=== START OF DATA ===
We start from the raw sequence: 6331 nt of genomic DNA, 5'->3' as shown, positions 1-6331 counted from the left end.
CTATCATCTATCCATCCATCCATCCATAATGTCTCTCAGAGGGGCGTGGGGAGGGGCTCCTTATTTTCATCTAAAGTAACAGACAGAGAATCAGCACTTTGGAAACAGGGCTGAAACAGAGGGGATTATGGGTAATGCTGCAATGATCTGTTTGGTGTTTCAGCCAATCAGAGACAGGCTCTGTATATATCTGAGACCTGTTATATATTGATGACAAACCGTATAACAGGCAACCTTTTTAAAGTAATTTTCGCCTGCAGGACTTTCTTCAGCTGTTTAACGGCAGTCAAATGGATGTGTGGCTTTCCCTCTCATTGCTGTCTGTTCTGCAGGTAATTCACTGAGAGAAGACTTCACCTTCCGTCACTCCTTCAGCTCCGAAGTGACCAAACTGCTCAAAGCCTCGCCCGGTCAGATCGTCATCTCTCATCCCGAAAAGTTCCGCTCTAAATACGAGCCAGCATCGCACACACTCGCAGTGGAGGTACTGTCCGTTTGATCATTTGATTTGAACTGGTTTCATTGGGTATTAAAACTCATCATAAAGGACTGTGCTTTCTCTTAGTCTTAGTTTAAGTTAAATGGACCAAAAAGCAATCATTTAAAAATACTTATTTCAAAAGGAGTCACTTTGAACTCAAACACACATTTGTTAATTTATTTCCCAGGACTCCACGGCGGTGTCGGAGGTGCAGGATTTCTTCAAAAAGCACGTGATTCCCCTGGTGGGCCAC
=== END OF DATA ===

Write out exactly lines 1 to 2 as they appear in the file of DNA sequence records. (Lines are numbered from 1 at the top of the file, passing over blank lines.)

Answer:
We start from the raw sequence: 6331 nt of genomic DNA, 5'->3' as shown, positions 1-6331 counted from the left end.
CTATCATCTATCCATCCATCCATCCATAATGTCTCTCAGAGGGGCGTGGGGAGGGGCTCCTTATTTTCATCTAAAGTAACAGACAGAGAATCAGCACTTTGGAAACAGGGCTGAAACAGAGGGGATTATGGGTAATGCTGCAATGATCTGTTTGGTGTTTCAGCCAATCAGAGACAGGCTCTGTATATATCTGAGACCTGTTATATATTGATGACAAACCGTATAACAGGCAACCTTTTTAAAGTAATTTTCGCCTGCAGGACTTTCTTCAGCTGTTTAACGGCAGTCAAATGGATGTGTGGCTTTCCCTCTCATTGCTGTCTGTTCTGCAGGTAATTCACTGAGAGAAGACTTCACCTTCCGTCACTCCTTCAGCTCCGAAGTGACCAAACTGCTCAAAGCCTCGCCCGGTCAGATCGTCATCTCTCATCCCGAAAAGTTCCGCTCTAAATACGAGCCAGCATCGCACACACTCGCAGTGGAGGTACTGTCCGTTTGATCATTTGATTTGAACTGGTTTCATTGGGTATTAAAACTCATCATAAAGGACTGTGCTTTCTCTTAGTCTTAGTTTAAGTTAAATGGACCAAAAAGCAATCATTTAAAAATACTTATTTCAAAAGGAGTCACTTTGAACTCAAACACACATTTGTTAATTTATTTCCCAGGACTCCACGGCGGTGTCGGAGGTGCAGGATTTCTTCAAAAAGCACGTGATTCCCCTGGTGGGCCAC